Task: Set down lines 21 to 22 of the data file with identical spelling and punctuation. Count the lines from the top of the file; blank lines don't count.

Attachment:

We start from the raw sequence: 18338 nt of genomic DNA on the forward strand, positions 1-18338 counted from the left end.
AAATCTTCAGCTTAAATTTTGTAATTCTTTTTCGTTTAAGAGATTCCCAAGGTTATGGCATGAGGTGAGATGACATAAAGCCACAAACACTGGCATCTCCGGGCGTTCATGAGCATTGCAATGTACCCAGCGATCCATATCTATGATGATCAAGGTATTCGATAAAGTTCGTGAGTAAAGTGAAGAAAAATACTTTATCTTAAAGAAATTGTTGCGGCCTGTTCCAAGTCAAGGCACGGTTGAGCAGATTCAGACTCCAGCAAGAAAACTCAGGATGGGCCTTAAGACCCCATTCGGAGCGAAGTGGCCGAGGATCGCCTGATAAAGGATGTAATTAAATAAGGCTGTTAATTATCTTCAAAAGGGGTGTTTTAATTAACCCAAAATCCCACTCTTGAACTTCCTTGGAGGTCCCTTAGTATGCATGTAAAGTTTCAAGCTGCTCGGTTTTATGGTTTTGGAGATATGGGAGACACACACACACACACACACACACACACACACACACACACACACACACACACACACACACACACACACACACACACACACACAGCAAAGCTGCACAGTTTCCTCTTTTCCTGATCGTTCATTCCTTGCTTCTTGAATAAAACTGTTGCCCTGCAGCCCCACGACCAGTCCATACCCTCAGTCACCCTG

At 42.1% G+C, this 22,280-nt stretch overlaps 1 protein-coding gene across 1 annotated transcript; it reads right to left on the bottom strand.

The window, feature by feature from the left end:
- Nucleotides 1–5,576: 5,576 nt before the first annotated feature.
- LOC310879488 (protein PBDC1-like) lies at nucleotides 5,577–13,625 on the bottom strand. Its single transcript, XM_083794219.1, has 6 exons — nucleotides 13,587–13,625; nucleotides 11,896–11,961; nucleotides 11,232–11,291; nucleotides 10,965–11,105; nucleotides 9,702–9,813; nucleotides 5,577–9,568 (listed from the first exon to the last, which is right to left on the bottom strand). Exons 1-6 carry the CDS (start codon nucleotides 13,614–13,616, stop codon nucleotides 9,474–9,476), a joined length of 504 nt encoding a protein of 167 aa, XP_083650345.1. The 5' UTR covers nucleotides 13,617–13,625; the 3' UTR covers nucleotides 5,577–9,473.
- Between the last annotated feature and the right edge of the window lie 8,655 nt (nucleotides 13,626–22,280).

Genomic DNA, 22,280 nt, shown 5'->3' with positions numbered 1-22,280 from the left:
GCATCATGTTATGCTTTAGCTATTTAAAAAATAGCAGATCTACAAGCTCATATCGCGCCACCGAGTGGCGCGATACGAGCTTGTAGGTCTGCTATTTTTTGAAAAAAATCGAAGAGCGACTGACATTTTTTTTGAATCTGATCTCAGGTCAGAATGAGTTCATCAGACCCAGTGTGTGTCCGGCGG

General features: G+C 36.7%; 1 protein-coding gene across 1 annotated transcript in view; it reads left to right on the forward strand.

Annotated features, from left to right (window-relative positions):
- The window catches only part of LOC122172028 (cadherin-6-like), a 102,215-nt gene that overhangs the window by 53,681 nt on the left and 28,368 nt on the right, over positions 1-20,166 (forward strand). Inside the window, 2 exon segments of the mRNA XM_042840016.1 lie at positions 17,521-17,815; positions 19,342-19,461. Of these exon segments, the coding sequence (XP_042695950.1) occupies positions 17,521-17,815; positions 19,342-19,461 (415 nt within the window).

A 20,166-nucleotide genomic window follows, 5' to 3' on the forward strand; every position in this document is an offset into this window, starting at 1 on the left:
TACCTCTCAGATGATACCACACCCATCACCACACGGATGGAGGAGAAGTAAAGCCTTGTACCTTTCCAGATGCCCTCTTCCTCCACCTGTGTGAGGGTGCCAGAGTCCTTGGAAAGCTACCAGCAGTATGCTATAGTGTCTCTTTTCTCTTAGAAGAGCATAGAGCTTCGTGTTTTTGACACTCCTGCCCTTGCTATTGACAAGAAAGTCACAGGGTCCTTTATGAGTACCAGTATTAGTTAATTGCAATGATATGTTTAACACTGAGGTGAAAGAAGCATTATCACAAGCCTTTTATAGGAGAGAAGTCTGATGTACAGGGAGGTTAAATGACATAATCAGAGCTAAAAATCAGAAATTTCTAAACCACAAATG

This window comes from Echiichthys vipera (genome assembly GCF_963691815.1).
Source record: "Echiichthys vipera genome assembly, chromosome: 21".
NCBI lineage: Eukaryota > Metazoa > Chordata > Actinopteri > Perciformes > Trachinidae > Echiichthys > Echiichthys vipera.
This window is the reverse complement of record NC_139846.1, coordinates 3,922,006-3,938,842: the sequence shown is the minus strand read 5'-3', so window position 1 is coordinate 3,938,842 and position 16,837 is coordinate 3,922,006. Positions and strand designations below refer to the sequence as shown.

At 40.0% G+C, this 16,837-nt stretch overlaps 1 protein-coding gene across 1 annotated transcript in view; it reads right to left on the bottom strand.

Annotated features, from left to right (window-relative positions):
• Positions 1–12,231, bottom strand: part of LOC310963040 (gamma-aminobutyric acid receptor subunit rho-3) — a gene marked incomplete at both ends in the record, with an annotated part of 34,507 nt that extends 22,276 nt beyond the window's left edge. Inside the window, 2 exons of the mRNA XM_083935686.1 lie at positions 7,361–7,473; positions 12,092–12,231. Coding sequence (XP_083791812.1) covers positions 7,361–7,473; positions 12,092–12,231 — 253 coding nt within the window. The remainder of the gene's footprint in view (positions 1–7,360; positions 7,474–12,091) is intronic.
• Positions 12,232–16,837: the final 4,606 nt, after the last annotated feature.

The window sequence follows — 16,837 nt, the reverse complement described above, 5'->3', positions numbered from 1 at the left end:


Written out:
• Positions 1–12,231, bottom strand: part of LOC310963040 (gamma-aminobutyric acid receptor subunit rho-3) — a gene marked incomplete at both ends in the record, with an annotated part of 34,507 nt that extends 22,276 nt beyond the window's left edge. Inside the window, 2 exons of the mRNA XM_083935686.1 lie at positions 7,361–7,473; positions 12,092–12,231. Coding sequence (XP_083791812.1) covers positions 7,361–7,473; positions 12,092–12,231 — 253 coding nt within the window. The remainder of the gene's footprint in view (positions 1–7,360; positions 7,474–12,091) is intronic.
• Positions 12,232–16,837: the final 4,606 nt, after the last annotated feature.